post by Corrine
There are many ways to train improperly. Live in the wrong place. Ignore a good training plan. Grow old. Get chased by a bear. Yep, I think I’ve got those all down pat and more!
I know I can ride my bike 350 miles. I’m pretty sure I can ride my bike for 36 hours. But can I ride 350 miles in 36 hours on gravel? That is the question that will be answered when I line up June 2 for my second try at the Unbound Gravel XL. Was my training adequate? I doubt it. Will I be able to finish? I hope so. My training tends to be a bit unconventional and probably really isn’t what you should do. But I did it anyway. So I thought I would share my top 10 tips for how NOT to train for Unbound Gravel XL.
1. Live in Fairbanks, AK
|This was bike training in mid April|
Living in the far north is not conducive to training for an early season gravel race. Our winters last forever and this year was especially long, with cold temps and snow through most of spring. I would notice all my Strava friends who live Outside (that’s Alaskan for anywhere outside of Alaska) doing gravel rides all winter. I didn’t even get out on roads to train until late April. Yes, we have fatbiking, but with frequent snowstorms our trails are often not good for biking. I got a lot of skiing in, which does build fitness but it’s not the same as long days in the saddle. (Note to self: quit doing early season bike races.)
2. Don’t Heat Train
|Not heat training at -25F|
This is another problem living in Fairbanks. Cold training, no problem. But heat training? Nope, not going to happen. In May, our average highs are barely around 60F. And in later summer we only occasionally get above 80F. Friends have recommended I do long saunas or even work out on a trainer in a heated space. That sounds awful. For me, training has to be fun, or I won’t do it. I’ll just have to hope that temperatures in Emporia, Kansas, aren’t too hot on race day. Or suffer. Or both.
3. Don’t Have a Training Plan
I’m not one for rigid training plans so I don’t use them. I also don’t use a coach. Maybe I should? Nah, that wouldn’t be any fun. And I think training should be mostly fun. Otherwise, what’s the point? I’m never going to win anything. I’m not in it for prizes or glory. I race to see what I’m capable of accomplishing. And to see new country and roads and trails that I otherwise wouldn’t see. Some might think otherwise, but I swear that I don’t like to suffer. I want to have fun on a bike. When I look at training plans, such as those offered by Unbound, they don’t look fun. They just look complicated and overly structured.
I prefer to gestalt my training. I have a general plan-ish and I’m pretty self-motivated, so I generally stick with it. Unless the weather is bad, or friends come up with better fun outdoor idea, or I’m just not feeling it or …. you get the idea.
|Riding with these WOW riders is always a hard but fun work out|
My “plan” is as follows: I do one hard interval-like workout each week, this is often my super-fast-paced road bike ride with the WOW (Women on Wheels) group, but sometimes I do interval training on my commute to work, too. I also do one longer ride on the weekends and one or two strength workouts, and other stuff, depending on what fits into my schedule. And I gradually increase my overall mileage and time on the bike. Plus, I usually take two rest days a week. At my age, rest is as important as training.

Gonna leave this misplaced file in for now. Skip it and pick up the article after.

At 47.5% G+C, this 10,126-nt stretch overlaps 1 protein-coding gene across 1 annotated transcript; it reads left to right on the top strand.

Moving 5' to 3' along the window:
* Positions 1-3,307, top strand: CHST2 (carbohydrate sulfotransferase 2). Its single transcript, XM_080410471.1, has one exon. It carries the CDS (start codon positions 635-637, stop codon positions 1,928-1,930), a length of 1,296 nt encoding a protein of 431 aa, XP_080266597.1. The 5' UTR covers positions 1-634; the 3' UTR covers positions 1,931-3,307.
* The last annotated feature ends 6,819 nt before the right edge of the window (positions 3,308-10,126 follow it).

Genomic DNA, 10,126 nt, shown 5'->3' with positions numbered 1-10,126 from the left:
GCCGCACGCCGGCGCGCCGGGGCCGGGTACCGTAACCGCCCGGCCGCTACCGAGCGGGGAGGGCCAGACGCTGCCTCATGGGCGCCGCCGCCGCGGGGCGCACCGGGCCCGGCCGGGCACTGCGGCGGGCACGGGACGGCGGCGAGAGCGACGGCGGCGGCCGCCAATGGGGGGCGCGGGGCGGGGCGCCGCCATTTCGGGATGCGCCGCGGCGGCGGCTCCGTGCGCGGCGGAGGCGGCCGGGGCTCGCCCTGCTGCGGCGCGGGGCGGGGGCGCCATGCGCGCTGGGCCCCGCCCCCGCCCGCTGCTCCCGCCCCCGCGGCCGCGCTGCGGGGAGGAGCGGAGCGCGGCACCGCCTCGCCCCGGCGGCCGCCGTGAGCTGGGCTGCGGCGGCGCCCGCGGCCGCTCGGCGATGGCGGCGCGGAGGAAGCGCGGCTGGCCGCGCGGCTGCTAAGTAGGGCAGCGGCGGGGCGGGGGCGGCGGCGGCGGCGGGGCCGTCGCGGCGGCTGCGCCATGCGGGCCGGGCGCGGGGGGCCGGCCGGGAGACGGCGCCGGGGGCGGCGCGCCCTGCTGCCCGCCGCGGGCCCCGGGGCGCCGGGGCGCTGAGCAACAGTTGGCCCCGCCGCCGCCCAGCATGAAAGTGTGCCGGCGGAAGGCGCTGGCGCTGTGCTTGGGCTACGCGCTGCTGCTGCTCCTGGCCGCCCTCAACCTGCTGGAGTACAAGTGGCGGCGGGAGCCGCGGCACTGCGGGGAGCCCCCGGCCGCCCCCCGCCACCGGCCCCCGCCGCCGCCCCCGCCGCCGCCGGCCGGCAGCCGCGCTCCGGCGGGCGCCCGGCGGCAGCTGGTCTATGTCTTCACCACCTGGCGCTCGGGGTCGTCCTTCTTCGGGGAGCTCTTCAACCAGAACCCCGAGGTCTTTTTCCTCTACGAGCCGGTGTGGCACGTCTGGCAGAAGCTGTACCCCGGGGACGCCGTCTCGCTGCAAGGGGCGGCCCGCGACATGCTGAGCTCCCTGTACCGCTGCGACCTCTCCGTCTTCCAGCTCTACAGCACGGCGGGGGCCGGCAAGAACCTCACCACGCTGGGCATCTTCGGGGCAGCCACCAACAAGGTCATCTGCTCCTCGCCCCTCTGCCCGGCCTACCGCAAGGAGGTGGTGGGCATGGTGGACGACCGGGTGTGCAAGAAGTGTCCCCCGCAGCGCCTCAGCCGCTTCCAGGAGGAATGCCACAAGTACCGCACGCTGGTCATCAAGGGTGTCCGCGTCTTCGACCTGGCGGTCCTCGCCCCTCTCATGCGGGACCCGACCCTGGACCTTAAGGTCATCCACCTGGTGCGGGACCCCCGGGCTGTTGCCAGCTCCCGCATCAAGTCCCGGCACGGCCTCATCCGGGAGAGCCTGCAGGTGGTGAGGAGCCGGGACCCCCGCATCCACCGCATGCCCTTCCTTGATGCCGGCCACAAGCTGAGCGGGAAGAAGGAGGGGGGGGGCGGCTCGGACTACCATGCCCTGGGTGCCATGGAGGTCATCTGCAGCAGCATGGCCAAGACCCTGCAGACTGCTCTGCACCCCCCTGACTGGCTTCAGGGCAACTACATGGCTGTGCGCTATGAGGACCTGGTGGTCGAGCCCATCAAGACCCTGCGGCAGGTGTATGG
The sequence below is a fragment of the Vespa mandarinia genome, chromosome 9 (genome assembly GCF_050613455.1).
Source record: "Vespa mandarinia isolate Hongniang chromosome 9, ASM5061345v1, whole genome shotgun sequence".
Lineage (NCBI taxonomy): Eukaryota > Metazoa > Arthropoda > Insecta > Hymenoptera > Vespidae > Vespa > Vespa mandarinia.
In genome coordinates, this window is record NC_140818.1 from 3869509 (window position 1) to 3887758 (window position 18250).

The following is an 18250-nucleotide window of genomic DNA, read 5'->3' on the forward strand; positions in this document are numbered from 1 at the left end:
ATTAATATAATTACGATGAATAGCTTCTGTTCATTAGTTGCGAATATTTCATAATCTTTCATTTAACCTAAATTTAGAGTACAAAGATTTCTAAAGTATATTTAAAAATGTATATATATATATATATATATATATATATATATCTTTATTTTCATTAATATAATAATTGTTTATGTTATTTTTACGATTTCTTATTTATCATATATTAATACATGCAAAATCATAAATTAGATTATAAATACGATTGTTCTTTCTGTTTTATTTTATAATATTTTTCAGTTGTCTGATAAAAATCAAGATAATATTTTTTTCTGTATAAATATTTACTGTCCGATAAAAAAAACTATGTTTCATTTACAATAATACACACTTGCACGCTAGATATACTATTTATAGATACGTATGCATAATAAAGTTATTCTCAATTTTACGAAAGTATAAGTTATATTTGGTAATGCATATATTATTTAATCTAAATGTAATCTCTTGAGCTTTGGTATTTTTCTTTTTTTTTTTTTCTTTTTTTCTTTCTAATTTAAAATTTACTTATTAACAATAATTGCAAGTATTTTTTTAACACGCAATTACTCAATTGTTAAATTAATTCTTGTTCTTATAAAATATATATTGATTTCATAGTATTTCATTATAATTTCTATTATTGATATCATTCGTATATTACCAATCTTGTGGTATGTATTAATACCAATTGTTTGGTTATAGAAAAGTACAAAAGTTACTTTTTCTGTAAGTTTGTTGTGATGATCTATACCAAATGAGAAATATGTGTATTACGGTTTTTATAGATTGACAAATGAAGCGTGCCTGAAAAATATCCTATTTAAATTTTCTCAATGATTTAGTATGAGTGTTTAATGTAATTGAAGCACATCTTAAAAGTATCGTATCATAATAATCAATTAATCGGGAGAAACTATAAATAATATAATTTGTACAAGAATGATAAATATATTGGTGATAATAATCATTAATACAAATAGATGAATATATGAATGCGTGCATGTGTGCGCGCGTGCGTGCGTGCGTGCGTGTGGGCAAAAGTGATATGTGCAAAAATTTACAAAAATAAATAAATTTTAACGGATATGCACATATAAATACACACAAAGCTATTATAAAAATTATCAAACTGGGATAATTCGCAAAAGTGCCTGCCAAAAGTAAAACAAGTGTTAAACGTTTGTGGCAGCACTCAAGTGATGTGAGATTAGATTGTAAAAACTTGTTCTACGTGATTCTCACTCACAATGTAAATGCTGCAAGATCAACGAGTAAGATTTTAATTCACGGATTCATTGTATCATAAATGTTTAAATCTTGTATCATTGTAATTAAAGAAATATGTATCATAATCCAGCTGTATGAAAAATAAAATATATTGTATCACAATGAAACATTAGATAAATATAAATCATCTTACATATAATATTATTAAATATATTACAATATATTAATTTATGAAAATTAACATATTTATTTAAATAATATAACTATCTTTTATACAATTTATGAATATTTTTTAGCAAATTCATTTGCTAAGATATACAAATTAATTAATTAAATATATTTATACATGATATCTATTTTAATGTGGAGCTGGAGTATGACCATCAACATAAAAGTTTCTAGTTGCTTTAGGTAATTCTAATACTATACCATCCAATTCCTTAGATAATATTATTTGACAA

4. Obsess About Other Racers’ Training
I’m on some group sites for endurance racing and for Unbound. Bad thing to do. Everybody else has done more training than me. Everybody is fussing about tires and pressure and about things I didn’t even know I should be stressing about. Yikes. I really try to not look at these sites, but it’s hard to stay away. It doesn’t help and just causes more pre-race anxiety.
|This forecast was made on May 23. Are you really going to believe it?|
While obsessing online, don’t forget to also obsess about the weather. Start checking several weather sites a couple of weeks before the race. You can’t do anything about the weather, but you can increase your anxiety just by looking at the forecast. As the time gets closer, check several times a day, you never know if it might change. And I’m sure that hoping and wishing for good weather will magically make it happen!
5. Don’t Dial in Your Nutrition
My stomach is my weak point when endurance racing. It almost always shuts down during the race. Then I have no appetite and can’t eat anything. Often, I’ll even vomit. Not fun. I’ve researched this and have tried many things, but I still don’t have my nutrition dialed in. I never know what I might be able to get down, so I just wing it.
I usually make sure to bring a combination of sweet and savory foods of different textures. As a last resort, I generally bring some GUs. I never eat on a schedule. I know I should, but that doesn’t work for me either. I’ve tried to eat the same on a training ride as I would in a race, but that never works, either. I don’t have problems on long training rides. If I could get this figured out, I’m sure I would be unstoppable. . . maybe!
6. Don’t Taper
|Hmm, 135 miles 13 days before the race. Is that tapering?|
Okay, I do taper, but it’s my own kind of taper. “Experts” recommend doing your longest ride about 3-4 weeks before your race. I was just ramping up my gravel riding at that point. For this Unbound, I did my longest ride 13 days before the race. There is some science behind tapering that says anywhere from 7 to 28 days may work so I’m hoping that 13 days gives me enough time to recover and have fresh legs. If not, oh well.
7. Wait Until Age 64 to Do This Race
|Finishing Cross Washington 700-mile bikepacking race last year at age 63|